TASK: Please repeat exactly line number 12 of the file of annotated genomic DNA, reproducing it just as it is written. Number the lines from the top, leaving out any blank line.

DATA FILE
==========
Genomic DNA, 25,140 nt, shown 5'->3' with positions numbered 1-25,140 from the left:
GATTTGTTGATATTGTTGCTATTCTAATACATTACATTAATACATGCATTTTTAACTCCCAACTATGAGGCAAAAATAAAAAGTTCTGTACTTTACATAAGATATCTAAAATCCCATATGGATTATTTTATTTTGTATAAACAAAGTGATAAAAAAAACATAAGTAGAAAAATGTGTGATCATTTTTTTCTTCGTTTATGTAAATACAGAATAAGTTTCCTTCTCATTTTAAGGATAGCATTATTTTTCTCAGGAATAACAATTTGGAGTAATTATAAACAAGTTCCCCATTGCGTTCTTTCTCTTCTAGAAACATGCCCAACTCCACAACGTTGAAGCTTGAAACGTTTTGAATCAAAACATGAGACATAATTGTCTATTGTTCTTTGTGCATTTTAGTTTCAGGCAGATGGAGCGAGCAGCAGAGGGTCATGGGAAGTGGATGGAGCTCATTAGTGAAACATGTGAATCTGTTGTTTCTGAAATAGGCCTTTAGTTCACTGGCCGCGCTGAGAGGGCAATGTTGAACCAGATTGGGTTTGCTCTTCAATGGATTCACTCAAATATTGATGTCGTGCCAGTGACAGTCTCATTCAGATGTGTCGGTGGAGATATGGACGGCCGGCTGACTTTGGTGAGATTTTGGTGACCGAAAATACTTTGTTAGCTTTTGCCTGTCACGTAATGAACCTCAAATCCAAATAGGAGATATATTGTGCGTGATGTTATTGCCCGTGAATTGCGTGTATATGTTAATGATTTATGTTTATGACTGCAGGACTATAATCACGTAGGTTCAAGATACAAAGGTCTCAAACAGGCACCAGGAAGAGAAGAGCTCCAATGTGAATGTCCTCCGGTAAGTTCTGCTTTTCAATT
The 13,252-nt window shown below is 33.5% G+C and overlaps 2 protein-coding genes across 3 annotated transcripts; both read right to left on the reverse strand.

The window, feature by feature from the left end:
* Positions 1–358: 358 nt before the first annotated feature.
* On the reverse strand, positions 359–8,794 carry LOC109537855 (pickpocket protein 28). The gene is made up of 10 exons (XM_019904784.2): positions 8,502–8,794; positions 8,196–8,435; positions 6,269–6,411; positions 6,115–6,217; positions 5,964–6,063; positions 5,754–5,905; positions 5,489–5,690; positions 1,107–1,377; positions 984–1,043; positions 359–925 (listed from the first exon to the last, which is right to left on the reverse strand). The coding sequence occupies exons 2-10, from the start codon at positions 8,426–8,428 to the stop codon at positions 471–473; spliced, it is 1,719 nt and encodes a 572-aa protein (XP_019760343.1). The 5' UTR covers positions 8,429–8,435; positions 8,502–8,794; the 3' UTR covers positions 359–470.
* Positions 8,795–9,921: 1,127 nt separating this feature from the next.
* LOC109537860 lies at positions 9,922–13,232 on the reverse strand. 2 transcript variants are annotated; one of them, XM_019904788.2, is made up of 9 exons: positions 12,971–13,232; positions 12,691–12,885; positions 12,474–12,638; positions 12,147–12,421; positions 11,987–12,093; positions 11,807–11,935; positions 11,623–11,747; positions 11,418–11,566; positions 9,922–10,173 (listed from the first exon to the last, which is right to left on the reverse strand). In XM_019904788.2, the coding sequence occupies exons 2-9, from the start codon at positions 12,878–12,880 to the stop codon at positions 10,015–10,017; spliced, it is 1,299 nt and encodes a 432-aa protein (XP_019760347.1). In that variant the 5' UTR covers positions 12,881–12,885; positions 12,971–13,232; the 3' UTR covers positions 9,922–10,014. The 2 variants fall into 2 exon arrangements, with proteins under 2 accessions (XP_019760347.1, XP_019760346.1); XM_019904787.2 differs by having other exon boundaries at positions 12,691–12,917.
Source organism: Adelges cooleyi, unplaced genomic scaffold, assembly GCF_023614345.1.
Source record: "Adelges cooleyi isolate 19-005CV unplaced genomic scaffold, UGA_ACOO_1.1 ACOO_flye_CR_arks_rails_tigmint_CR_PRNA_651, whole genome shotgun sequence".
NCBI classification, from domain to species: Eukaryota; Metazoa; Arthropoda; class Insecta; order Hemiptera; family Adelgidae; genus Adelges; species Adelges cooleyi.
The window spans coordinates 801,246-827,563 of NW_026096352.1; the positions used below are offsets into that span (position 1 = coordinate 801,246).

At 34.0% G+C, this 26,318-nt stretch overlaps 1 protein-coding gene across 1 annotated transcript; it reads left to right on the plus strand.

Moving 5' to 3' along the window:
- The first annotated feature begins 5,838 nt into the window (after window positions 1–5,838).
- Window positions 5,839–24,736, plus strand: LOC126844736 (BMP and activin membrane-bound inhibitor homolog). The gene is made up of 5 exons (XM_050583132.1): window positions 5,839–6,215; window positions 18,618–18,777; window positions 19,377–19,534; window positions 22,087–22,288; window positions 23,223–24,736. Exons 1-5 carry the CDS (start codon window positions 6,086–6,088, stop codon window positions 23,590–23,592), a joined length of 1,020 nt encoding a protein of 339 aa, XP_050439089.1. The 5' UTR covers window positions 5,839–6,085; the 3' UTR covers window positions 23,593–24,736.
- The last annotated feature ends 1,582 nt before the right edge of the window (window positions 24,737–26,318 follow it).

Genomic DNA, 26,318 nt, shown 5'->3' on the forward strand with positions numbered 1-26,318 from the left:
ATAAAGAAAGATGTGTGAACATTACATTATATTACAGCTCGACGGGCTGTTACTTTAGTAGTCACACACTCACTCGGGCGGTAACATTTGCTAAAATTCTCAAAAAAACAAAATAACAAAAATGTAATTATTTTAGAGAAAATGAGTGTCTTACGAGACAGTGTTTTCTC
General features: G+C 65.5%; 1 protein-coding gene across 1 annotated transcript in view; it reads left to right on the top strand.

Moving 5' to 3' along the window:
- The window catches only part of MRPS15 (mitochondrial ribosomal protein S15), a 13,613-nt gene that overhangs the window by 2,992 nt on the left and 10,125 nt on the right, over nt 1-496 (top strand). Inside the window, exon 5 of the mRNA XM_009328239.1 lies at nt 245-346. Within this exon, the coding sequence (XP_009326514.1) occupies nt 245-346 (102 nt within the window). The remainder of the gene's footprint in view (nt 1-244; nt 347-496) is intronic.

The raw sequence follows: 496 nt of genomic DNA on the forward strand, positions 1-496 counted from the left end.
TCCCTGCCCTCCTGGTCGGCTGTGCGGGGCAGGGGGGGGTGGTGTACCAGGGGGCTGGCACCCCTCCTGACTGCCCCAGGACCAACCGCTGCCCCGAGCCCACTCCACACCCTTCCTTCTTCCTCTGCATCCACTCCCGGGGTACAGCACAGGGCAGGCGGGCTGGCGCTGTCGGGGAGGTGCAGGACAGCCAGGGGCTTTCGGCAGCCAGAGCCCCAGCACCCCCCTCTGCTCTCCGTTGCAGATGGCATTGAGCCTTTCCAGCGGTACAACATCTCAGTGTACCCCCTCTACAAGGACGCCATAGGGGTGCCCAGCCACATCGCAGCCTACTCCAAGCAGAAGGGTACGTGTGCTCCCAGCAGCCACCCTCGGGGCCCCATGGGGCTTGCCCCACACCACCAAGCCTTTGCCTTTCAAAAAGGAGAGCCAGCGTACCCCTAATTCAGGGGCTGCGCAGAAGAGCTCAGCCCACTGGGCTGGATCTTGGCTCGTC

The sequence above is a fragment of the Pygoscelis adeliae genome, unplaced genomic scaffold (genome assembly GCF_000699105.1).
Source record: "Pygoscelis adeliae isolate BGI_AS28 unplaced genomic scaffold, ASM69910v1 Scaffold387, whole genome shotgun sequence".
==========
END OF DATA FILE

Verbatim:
The window spans coordinates 801,246-827,563 of NW_026096352.1; the positions used below are offsets into that span (position 1 = coordinate 801,246).